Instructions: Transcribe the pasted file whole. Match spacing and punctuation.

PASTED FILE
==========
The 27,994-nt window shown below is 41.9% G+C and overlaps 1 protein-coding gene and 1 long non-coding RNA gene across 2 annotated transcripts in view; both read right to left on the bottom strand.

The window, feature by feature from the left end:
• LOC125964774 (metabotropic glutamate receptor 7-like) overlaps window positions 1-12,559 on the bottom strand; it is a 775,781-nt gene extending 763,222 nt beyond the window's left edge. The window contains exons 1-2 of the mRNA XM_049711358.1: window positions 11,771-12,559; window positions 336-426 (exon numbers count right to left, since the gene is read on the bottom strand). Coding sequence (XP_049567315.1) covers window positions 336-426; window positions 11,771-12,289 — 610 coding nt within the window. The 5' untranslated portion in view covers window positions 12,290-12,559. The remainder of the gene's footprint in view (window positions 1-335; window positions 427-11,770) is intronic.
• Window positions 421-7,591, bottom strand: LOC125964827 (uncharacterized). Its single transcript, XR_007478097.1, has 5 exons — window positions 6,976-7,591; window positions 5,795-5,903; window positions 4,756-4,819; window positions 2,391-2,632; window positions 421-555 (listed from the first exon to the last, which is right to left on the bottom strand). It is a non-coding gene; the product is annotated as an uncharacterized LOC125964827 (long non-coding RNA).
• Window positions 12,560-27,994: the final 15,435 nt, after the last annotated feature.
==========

The 27,994-nt window shown below is 41.9% G+C and overlaps 1 protein-coding gene and 1 long non-coding RNA gene across 2 annotated transcripts in view; both read right to left on the bottom strand.

The window, feature by feature from the left end:
• LOC125964774 (metabotropic glutamate receptor 7-like) overlaps window positions 1-12,559 on the bottom strand; it is a 775,781-nt gene extending 763,222 nt beyond the window's left edge. The window contains exons 1-2 of the mRNA XM_049711358.1: window positions 11,771-12,559; window positions 336-426 (exon numbers count right to left, since the gene is read on the bottom strand). Coding sequence (XP_049567315.1) covers window positions 336-426; window positions 11,771-12,289 — 610 coding nt within the window. The 5' untranslated portion in view covers window positions 12,290-12,559. The remainder of the gene's footprint in view (window positions 1-335; window positions 427-11,770) is intronic.
• Window positions 421-7,591, bottom strand: LOC125964827 (uncharacterized). Its single transcript, XR_007478097.1, has 5 exons — window positions 6,976-7,591; window positions 5,795-5,903; window positions 4,756-4,819; window positions 2,391-2,632; window positions 421-555 (listed from the first exon to the last, which is right to left on the bottom strand). It is a non-coding gene; the product is annotated as an uncharacterized LOC125964827 (long non-coding RNA).
• Window positions 12,560-27,994: the final 15,435 nt, after the last annotated feature.